CLEVELAND — Cleveland’s community of creative community will come together this weekend to hone and improve their skills while also helping the next generation at the same time.
In conjunction with Avon Lake-based The Pixel Connection, local organizations Cleveland Creates and Creatively Speaking, a series of seminars and workshops will be held on Sunday afternoon that will ultimately help raise money for Michael Thornburg’s photography class at Cleveland School of the Arts. Thornburg, a full-time teacher and photographer, has been trying to raise money to purchase additional cameras and other equipment for his students.
“The biggest thing I always tell my students is like the best way to become a better photographer is to take photos,” Thornburg said. “Everyone today has a camera but not everyone is a photographer. I’m trying to create more photographers. That’s the goal of the fundraiser and my class in general.”
Thornburg developed his love for photography – especially portrait photography -- while studying abroad several years ago. Ever since, whether it be a digital or film, the camera has been an extension of who he is.
“For me, it’s just a great way to connect with other people and tell stories through photos,” Thornburg said. “Even my photos that aren’t of people, I try to have a very human element to them. It makes life awesome and amazing. For me, I recognize how incredible life is and people are through photography.”
His passion for still photography is matched only by the love he has for his students.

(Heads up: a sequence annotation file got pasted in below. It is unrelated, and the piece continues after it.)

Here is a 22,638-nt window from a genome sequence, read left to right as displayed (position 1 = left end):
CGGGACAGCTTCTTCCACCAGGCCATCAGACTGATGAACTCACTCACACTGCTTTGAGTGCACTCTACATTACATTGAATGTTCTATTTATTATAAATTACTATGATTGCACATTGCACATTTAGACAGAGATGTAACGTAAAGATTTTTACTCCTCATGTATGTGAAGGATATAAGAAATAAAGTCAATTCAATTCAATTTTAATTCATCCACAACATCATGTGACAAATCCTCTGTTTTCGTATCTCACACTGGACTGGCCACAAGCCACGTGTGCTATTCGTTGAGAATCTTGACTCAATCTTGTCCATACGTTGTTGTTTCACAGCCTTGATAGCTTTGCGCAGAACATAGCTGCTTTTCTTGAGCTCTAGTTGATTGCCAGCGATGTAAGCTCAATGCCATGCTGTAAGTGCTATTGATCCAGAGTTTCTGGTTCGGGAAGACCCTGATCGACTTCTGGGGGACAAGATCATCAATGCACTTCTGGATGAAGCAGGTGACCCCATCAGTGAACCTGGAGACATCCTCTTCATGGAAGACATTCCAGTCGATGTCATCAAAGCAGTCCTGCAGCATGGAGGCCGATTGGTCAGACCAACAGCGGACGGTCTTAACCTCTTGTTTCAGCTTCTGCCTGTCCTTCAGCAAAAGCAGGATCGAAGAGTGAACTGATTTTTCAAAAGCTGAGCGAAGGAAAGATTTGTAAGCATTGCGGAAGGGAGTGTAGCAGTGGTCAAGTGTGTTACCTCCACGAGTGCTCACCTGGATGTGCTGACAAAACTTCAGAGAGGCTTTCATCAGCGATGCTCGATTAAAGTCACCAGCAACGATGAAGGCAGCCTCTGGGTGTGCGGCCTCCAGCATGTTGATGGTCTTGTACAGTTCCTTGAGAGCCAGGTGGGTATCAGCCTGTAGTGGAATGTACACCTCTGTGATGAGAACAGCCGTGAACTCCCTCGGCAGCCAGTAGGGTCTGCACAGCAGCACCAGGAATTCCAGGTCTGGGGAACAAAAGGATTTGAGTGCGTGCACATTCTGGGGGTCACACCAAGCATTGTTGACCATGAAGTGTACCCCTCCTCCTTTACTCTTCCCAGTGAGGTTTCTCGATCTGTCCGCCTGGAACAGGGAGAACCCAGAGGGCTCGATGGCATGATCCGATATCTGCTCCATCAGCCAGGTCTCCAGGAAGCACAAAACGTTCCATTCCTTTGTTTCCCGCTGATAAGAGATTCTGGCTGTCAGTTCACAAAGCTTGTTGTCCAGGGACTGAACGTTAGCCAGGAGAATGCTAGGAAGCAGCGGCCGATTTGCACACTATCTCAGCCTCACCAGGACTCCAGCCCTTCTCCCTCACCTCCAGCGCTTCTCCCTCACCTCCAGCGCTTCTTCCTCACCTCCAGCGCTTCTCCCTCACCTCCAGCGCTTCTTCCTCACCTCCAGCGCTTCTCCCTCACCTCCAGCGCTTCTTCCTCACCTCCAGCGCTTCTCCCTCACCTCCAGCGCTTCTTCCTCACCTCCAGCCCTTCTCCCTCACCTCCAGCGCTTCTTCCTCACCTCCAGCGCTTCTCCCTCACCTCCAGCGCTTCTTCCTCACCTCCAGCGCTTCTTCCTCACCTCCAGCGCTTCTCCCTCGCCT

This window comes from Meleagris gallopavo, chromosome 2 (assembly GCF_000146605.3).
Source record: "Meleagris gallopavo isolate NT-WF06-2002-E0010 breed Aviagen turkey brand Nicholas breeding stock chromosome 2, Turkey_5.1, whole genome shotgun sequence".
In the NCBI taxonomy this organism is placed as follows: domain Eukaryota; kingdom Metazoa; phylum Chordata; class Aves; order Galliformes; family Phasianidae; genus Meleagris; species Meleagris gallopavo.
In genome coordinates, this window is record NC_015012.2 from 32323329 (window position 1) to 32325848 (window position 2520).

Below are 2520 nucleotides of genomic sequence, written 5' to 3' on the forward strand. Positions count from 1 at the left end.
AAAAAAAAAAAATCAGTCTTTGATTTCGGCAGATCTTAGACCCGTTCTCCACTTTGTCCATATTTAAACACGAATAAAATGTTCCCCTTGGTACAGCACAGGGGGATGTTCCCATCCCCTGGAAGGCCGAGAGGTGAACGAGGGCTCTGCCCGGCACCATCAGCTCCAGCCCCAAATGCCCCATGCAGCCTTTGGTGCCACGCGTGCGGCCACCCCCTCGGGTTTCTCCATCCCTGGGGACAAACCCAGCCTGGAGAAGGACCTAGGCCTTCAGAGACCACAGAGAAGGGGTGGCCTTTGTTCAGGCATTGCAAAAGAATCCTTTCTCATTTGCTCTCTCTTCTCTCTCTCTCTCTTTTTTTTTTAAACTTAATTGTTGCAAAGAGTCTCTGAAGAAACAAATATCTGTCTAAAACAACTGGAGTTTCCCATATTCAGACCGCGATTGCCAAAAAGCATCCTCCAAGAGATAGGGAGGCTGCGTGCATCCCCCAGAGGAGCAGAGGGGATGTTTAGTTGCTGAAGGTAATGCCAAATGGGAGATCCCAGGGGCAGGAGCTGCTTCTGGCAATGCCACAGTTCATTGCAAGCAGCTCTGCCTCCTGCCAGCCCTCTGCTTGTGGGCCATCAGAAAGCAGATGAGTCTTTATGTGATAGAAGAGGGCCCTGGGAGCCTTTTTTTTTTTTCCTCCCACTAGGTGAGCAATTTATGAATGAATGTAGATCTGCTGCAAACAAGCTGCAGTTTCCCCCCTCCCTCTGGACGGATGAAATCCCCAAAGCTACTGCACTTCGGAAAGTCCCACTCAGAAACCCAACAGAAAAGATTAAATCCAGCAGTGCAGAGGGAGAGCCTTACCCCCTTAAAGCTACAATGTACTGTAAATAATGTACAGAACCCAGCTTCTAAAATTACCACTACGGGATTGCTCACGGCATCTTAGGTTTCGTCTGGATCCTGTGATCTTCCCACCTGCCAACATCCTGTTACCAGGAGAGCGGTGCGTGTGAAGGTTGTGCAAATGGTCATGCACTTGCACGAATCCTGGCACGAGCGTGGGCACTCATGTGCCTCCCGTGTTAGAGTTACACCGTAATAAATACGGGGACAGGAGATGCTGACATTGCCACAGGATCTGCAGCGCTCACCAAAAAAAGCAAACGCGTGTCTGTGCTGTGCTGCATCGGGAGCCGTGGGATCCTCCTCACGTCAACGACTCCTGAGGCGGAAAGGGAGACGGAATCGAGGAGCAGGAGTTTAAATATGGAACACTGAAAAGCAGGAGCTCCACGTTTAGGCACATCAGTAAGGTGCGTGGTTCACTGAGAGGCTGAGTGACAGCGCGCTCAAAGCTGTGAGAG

“I love teaching. My students sometimes ask me, ‘why do you do this? Why do you want to come and deal with us every day?’” Thornburg said. “I tell them, ‘if I didn’t want to do it, I wouldn’t be here.’ The kids are why I show up to work every day.”
Last fall, Thornburg began a crowd-sourcing campaign to try to raise money to purchase additional cameras and equipment for his high school photography classes. Most of the students in his class are unable to afford their own cameras and Thornburg doesn’t require his students to purchase their own. Instead, the class relies on a handful of cameras split amongst more than two dozen students. While the supply of available cameras has never left students unable to use one, Thornburg said an additional 10 to 15 cameras would allow the students greater freedom and flexibility.
“It’s just a way to express yourself and a skill that the students can use for the rest of their lives,” Thornburg said.
On Sunday, the Make a Difference Fundraiser will host a series of workshops covering topics like community building, photography and modeling. Tickets are $25 and all proceeds will go toward the purchase of equipment for Thornburg’s class. Donations are also being accepted.